Teacher’s Union: “No thanks” to required use of Muhammed drawings in education, DR.dk, May 11
The story in a nutshell: the Dansk Folkeparti (Danish People’s Party) would like to make teaching of the Muhammed drawings mandatory in Danish schools.
That reaction comes as a result of several teachers announcing that they will not use the drawings in teaching for fear of their safety. Most recently, a teacher at University College Copenhagen has opted out of using the drawings in his teaching due to threats on Facebook, among other places.
It’s that self-censorship among teachers that DF’s proposal is intended to combat. The teacher’s union isn’t having any of it.
“One does not have to make decisions centrally about whether the teachers should teach the Muhammad cartoons. It is crucial that we stand firm that it is the individual school and teacher who assess what material is needed for instruction,” says Gordon Ørskov Madsen, chairman of the Danish Teachers’ Union.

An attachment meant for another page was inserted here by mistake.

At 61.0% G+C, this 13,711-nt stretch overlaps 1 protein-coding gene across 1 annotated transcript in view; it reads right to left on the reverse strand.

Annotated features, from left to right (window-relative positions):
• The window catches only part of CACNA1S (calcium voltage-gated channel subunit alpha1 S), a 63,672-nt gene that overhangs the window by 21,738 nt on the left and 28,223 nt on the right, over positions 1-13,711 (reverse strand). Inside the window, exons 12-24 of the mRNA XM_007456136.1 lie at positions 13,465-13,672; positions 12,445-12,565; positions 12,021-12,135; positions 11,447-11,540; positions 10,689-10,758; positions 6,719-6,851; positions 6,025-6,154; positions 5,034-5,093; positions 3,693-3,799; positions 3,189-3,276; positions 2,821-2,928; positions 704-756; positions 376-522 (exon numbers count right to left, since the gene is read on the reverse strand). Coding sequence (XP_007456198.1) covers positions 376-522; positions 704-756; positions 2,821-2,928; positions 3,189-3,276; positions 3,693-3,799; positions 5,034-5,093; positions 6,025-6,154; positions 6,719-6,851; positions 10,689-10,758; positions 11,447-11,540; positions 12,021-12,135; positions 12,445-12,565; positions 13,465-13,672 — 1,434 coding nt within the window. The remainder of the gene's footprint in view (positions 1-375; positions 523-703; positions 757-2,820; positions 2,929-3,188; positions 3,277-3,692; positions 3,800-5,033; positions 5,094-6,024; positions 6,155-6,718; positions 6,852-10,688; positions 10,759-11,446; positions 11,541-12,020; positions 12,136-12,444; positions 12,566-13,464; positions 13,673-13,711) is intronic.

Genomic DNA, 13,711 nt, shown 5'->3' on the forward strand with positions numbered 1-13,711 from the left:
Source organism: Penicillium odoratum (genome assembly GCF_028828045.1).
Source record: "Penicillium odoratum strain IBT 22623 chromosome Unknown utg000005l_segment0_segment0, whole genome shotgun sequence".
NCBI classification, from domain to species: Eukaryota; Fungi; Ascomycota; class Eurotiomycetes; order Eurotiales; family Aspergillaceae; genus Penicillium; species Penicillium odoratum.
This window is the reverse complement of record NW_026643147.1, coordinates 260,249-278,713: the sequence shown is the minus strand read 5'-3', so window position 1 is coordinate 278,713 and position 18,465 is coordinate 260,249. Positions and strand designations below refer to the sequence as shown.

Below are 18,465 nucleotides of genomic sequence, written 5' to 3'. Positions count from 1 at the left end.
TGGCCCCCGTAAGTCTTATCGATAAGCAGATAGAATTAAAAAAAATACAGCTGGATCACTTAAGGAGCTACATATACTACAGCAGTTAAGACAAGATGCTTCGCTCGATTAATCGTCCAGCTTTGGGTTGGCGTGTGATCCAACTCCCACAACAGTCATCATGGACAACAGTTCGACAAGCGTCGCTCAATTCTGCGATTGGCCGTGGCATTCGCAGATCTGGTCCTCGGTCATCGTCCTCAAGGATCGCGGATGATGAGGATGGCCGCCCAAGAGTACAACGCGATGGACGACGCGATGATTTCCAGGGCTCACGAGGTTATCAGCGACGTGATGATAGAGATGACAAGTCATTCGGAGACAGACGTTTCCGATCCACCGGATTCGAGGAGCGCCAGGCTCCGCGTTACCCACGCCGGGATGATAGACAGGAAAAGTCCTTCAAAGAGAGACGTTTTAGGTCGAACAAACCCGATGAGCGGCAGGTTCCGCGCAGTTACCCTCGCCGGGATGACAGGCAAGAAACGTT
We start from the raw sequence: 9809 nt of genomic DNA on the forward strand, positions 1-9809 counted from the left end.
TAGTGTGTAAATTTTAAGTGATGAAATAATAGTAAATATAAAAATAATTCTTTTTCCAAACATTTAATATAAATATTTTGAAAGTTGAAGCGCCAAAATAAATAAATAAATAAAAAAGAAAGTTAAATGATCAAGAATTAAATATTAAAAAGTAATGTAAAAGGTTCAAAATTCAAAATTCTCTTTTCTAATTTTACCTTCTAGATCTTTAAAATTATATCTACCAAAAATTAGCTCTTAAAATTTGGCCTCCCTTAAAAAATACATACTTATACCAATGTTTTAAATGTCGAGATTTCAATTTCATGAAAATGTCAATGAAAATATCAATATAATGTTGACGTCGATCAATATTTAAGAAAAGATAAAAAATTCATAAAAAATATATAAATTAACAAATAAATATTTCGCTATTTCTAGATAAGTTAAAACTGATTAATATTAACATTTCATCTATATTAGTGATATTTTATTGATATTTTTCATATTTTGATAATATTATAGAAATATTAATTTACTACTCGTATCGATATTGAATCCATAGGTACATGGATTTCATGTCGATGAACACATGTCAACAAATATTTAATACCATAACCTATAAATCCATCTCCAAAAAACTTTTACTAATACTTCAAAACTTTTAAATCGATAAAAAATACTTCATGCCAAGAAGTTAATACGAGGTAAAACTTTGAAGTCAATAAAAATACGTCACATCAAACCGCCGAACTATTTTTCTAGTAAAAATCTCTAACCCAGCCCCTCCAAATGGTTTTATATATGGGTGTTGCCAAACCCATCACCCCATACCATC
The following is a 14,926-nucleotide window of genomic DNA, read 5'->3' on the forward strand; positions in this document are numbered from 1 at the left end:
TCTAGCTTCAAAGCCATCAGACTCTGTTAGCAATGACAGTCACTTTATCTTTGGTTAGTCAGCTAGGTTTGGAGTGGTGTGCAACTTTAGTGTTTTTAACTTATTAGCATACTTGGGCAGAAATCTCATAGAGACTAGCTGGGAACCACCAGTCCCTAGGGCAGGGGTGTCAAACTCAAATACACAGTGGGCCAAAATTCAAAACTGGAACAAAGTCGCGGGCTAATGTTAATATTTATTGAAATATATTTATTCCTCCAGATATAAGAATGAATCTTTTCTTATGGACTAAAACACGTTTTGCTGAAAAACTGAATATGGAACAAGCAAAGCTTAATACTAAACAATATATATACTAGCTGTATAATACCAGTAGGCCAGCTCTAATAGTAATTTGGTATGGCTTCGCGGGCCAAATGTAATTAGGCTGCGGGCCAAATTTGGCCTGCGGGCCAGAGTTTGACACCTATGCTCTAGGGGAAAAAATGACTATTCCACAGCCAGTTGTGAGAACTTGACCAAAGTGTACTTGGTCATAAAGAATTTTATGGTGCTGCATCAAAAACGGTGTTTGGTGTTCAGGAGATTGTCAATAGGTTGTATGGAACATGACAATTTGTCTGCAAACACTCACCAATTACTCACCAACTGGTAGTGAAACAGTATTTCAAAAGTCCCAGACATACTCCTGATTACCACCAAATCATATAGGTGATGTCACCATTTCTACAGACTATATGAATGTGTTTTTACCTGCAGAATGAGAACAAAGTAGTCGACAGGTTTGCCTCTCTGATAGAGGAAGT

One can sympathize with both points of view: on the one hand, the cartoon crisis was an important historical marker in Denmark, and understanding it requires the context of the cartoons themselves, and a government mandate would provide valuable “cover” for the teachers. On the other hand, who wants the government meddling with education?
The article cites one teacher, Anna Heebøll, whose personal experience in trying to teach with the drawings has left here with mixed feelings.
“Politicians should not control the detailed content of teaching, they can count on our being able to figure it out on our own”, she says.
But Anna is also sure that it would create unnecessary insecurity among her colleagues if the drawings became a compulsory part of instruction.
“Several of my colleagues would feel they were being compelled to do something that was dangerous. We do not solve that fear by making the drawings compulsory, because the Islamist terrorist in question would not distinguish between something that had been imposed on people politically and something that a single teacher just happens to be teaching,” she says.